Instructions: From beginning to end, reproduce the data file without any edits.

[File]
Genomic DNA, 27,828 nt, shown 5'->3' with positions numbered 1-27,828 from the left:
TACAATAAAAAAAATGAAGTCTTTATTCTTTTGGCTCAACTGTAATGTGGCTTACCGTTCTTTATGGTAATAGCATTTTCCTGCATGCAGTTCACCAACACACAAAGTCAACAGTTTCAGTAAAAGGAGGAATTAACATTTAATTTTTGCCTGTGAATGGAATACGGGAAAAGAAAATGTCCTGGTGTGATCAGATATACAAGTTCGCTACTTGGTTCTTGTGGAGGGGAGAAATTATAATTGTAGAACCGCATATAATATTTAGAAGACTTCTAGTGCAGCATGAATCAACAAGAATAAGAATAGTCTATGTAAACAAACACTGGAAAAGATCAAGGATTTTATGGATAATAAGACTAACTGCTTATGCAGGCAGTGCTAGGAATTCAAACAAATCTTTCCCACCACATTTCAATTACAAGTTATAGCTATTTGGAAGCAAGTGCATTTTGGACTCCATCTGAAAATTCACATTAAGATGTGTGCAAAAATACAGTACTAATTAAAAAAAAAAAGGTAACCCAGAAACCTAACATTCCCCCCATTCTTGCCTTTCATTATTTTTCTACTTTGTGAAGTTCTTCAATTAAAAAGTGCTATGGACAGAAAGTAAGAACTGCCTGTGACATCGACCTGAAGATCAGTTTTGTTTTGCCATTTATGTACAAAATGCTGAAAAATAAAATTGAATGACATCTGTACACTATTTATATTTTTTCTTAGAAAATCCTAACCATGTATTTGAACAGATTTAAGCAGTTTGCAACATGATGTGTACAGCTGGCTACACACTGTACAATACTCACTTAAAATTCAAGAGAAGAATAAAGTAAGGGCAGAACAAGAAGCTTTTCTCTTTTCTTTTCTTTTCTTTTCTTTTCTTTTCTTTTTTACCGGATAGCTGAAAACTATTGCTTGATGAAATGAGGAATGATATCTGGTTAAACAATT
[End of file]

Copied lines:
Genomic DNA, 27,828 nt, shown 5'->3' with positions numbered 1-27,828 from the left:
TACAATAAAAAAAATGAAGTCTTTATTCTTTTGGCTCAACTGTAATGTGGCTTACCGTTCTTTATGGTAATAGCATTTTCCTGCATGCAGTTCACCAACACACAAAGTCAACAGTTTCAGTAAAAGGAGGAATTAACATTTAATTTTTGCCTGTGAATGGAATACGGGAAAAGAAAATGTCCTGGTGTGATCAGATATACAAGTTCGCTACTTGGTTCTTGTGGAGGGGAGAAATTATAATTGTAGAACCGCATATAATATTTAGAAGACTTCTAGTGCAGCATGAATCAACAAGAATAAGAATAGTCTATGTAAACAAACACTGGAAAAGATCAAGGATTTTATGGATAATAAGACTAACTGCTTATGCAGGCAGTGCTAGGAATTCAAACAAATCTTTCCCACCACATTTCAATTACAAGTTATAGCTATTTGGAAGCAAGTGCATTTTGGACTCCATCTGAAAATTCACATTAAGATGTGTGCAAAAATACAGTACTAATTAAAAAAAAAAAGGTAACCCAGAAACCTAACATTCCCCCCATTCTTGCCTTTCATTATTTTTCTACTTTGTGAAGTTCTTCAATTAAAAAGTGCTATGGACAGAAAGTAAGAACTGCCTGTGACATCGACCTGAAGATCAGTTTTGTTTTGCCATTTATGTACAAAATGCTGAAAAATAAAATTGAATGACATCTGTACACTATTTATATTTTTTCTTAGAAAATCCTAACCATGTATTTGAACAGATTTAAGCAGTTTGCAACATGATGTGTACAGCTGGCTACACACTGTACAATACTCACTTAAAATTCAAGAGAAGAATAAAGTAAGGGCAGAACAAGAAGCTTTTCTCTTTTCTTTTCTTTTCTTTTCTTTTCTTTTCTTTTTTACCGGATAGCTGAAAACTATTGCTTGATGAAATGAGGAATGATATCTGGTTAAACAATT